Clothes $182.09
Work $78.29
Dogs $114.52
Charity $20.00
Taxes $3,609.00
Pharmacy $65.99
Gifts $42.15
Total $9,554.69
Total without Taxes $5,945.69

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Categories : Financially Independent,Personal Finance,Your Money or Your Life Program Tags :

Step by Step to Financial Freedom

Posted by 29 May, 2008 (0) Comment

Financially Free. What does that mean? To me, it means that I have the choice to work or not; that I could quit my job if I deemed there were other things that would make me happier. It means that should the company I work for head down the financial toilet, I wouldn’t have to worry because I am financially free. I’ve thought about how to be financially free for many years. I’ve often thought that it would take a massive amount of money to get there, thus the initial pull to real estate investing.

Does it take a ton of money to be financially free?

At first glance, I thought you had to have millions of dollars to retire early or be financially free. However, after reading about the topic for a year or so, there are many resources that provide compelling points that suggest otherwise. For example, the book “Your Money or Your Life” suggests that you take a look at your spending habits and decide whether your “life energy” is worth the items you are purchasing. Instead of my initial feeling that I must to make a ton of money to achieve financial freedom, this book taught me that my wife and I can simply control our spending and use that towards capital.

There are many paths to being financially free. As of now, we do not have a set plan, but we have a few paths that we will go down until we find what fits us best. We’ve spoken to way too many financial planners, so in that vein I will use buckets to illustrate:

Bucket 1

In bucket 1, we have our current financial situation. We have two 401K’s, 2 IRA’s, stocks and mutual funds, and two variable adjustable life insurance policies in addition to two term policies. Basically, if our other plans fail, we will be just fine with relying on this bucket for our future. I will not be focusing on this bucket.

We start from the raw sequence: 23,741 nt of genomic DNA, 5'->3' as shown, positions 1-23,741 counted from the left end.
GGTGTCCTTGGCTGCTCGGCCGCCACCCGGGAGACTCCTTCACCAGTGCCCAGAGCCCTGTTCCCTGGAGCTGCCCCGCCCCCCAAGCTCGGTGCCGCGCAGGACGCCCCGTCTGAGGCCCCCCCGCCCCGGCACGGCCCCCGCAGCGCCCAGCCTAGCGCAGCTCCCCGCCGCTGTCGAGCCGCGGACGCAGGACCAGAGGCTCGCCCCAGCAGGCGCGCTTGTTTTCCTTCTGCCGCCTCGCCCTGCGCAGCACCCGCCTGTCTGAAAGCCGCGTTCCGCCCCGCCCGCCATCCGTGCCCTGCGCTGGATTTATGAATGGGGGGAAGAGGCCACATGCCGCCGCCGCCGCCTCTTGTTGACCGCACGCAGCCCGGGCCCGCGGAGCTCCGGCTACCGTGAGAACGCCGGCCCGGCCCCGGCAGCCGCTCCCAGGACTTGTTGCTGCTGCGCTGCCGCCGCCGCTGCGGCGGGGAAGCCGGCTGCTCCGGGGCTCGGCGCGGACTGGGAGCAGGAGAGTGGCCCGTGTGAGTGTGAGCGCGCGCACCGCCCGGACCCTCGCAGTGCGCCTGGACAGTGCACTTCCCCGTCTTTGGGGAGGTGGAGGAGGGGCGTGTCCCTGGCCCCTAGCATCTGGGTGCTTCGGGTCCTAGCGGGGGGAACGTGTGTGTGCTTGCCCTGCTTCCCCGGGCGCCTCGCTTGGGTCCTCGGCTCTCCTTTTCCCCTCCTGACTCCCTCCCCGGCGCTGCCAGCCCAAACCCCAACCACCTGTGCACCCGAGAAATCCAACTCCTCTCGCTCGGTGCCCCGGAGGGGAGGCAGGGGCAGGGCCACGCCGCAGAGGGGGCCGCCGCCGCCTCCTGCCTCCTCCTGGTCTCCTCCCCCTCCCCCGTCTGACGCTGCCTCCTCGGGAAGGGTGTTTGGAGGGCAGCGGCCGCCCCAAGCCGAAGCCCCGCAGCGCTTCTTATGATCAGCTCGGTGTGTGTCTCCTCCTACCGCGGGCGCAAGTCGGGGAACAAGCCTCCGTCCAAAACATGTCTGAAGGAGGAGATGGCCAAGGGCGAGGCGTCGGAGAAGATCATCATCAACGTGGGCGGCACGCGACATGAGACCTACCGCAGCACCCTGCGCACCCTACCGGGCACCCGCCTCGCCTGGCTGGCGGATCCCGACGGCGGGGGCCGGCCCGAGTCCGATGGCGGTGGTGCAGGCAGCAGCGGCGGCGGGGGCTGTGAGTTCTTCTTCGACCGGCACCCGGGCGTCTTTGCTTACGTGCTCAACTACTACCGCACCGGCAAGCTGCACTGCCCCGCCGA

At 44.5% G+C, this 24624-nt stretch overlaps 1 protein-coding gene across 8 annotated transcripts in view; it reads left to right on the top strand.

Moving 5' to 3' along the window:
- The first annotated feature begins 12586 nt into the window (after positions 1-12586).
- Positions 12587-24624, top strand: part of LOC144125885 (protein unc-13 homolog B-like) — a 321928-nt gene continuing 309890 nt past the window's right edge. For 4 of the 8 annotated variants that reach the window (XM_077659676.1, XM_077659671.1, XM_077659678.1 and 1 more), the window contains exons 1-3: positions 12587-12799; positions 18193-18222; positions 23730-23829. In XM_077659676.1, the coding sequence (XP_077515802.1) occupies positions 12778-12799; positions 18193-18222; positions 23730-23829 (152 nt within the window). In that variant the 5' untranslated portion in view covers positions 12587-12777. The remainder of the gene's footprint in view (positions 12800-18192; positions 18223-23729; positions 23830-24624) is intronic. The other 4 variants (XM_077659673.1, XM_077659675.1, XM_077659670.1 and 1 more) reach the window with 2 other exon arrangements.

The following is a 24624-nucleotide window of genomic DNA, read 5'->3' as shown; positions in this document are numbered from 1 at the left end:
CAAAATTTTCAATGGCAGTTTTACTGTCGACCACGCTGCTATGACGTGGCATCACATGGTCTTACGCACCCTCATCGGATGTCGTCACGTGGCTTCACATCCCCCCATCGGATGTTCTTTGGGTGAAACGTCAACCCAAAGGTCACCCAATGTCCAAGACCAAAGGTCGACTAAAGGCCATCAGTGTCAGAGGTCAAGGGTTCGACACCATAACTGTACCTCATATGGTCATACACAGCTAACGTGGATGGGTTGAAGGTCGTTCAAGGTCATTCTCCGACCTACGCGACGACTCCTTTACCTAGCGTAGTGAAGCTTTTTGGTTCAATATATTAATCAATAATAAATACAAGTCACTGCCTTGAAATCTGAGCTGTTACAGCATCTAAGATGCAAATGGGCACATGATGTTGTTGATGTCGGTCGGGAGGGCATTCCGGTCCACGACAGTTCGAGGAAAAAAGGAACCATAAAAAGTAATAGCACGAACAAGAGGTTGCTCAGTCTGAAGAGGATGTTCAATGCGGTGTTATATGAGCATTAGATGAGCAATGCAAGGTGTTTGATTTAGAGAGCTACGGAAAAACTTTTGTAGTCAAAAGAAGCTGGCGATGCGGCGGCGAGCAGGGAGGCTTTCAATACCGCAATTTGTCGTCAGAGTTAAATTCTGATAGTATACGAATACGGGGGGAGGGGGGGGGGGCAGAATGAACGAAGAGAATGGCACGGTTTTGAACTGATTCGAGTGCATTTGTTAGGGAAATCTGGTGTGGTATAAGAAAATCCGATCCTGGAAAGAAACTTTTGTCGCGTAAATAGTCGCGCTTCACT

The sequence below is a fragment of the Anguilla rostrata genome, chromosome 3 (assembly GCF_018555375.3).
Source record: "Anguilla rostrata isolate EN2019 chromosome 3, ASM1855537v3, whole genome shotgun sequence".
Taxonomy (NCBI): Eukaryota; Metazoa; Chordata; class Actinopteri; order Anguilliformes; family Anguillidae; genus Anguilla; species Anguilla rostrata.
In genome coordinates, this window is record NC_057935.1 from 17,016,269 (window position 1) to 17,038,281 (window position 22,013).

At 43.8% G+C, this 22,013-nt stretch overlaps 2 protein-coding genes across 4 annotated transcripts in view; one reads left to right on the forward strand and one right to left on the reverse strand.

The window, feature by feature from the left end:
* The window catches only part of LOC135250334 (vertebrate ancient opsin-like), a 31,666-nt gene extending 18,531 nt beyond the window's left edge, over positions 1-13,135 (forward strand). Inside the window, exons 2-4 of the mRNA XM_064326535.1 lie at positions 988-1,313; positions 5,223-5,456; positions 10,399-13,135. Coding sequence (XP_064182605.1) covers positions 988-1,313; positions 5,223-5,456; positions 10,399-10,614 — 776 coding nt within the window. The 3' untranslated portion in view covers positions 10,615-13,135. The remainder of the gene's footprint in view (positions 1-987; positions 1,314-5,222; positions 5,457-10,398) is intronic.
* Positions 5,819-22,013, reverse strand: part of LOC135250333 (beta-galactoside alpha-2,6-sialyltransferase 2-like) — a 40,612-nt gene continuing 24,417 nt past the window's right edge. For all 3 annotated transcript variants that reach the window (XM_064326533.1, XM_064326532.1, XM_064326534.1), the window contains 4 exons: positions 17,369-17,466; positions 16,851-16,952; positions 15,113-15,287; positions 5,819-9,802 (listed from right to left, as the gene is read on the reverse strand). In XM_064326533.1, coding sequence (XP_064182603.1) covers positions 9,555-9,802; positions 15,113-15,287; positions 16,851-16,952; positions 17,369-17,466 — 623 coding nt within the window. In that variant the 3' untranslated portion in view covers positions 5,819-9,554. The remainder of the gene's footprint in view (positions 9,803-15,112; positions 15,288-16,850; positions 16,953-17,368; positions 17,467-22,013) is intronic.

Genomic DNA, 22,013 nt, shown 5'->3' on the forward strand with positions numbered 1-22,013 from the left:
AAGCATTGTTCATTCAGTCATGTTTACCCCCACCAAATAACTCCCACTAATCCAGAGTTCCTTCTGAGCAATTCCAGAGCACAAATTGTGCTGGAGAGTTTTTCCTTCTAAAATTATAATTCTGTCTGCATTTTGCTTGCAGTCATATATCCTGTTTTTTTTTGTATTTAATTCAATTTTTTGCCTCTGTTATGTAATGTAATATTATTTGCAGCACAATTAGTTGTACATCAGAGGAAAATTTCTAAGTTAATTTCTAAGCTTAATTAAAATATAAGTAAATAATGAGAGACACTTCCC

Bucket 2

The other bucket is our side business. We currently have 2 side businesses (3 if you include this blog) that we are in the process of starting. The two businesses are our real estate investing business and my wife’s cake business. I’ll elaborate on both of those in the near future.

Bucket 3

This bucket is the least defined bucket. We aren’t really sure which path we are going to take with this. At this time, we think we will be splitting our capital and resources between two ideas. As I mentioned earlier, we are following the steps of “Your Money of Your Life” (I’m not sure if I mentioned that J ). The authors suggest investing in bonds. I do not know anything about bonds so I need to educate myself on the subject – which I will be sharing on this blog. The other idea sharing the path with possible bond investment is investing in the latest and greatest mutual fund and etf using a monthly investment letter called No Load Fund X by the Dalworthington Company. I will go into this newsletter more into a future post as well as reveal how my investments have performed since I have been investing using this newsletter.

Categories : Financially Independent Tags :